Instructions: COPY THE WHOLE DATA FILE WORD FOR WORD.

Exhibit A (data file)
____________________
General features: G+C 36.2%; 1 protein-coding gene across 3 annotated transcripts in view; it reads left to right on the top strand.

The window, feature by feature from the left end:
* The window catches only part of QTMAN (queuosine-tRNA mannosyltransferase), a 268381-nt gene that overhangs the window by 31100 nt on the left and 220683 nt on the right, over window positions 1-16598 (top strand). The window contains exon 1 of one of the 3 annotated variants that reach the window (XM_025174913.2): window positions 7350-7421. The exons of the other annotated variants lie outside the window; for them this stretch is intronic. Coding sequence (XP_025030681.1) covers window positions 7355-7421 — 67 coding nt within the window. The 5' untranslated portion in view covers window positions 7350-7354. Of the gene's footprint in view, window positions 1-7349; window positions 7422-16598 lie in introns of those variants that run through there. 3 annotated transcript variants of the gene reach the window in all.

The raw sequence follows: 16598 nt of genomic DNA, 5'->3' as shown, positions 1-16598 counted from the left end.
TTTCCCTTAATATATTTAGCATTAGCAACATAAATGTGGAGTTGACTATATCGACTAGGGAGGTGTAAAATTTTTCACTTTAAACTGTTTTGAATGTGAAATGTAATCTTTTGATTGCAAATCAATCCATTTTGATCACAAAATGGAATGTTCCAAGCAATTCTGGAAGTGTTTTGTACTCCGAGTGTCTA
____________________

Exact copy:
General features: G+C 36.2%; 1 protein-coding gene across 3 annotated transcripts in view; it reads left to right on the top strand.

The window, feature by feature from the left end:
* The window catches only part of QTMAN (queuosine-tRNA mannosyltransferase), a 268381-nt gene that overhangs the window by 31100 nt on the left and 220683 nt on the right, over window positions 1-16598 (top strand). The window contains exon 1 of one of the 3 annotated variants that reach the window (XM_025174913.2): window positions 7350-7421. The exons of the other annotated variants lie outside the window; for them this stretch is intronic. Coding sequence (XP_025030681.1) covers window positions 7355-7421 — 67 coding nt within the window. The 5' untranslated portion in view covers window positions 7350-7354. Of the gene's footprint in view, window positions 1-7349; window positions 7422-16598 lie in introns of those variants that run through there. 3 annotated transcript variants of the gene reach the window in all.

The raw sequence follows: 16598 nt of genomic DNA, 5'->3' as shown, positions 1-16598 counted from the left end.
TTTCCCTTAATATATTTAGCATTAGCAACATAAATGTGGAGTTGACTATATCGACTAGGGAGGTGTAAAATTTTTCACTTTAAACTGTTTTGAATGTGAAATGTAATCTTTTGATTGCAAATCAATCCATTTTGATCACAAAATGGAATGTTCCAAGCAATTCTGGAAGTGTTTTGTACTCCGAGTGTCTA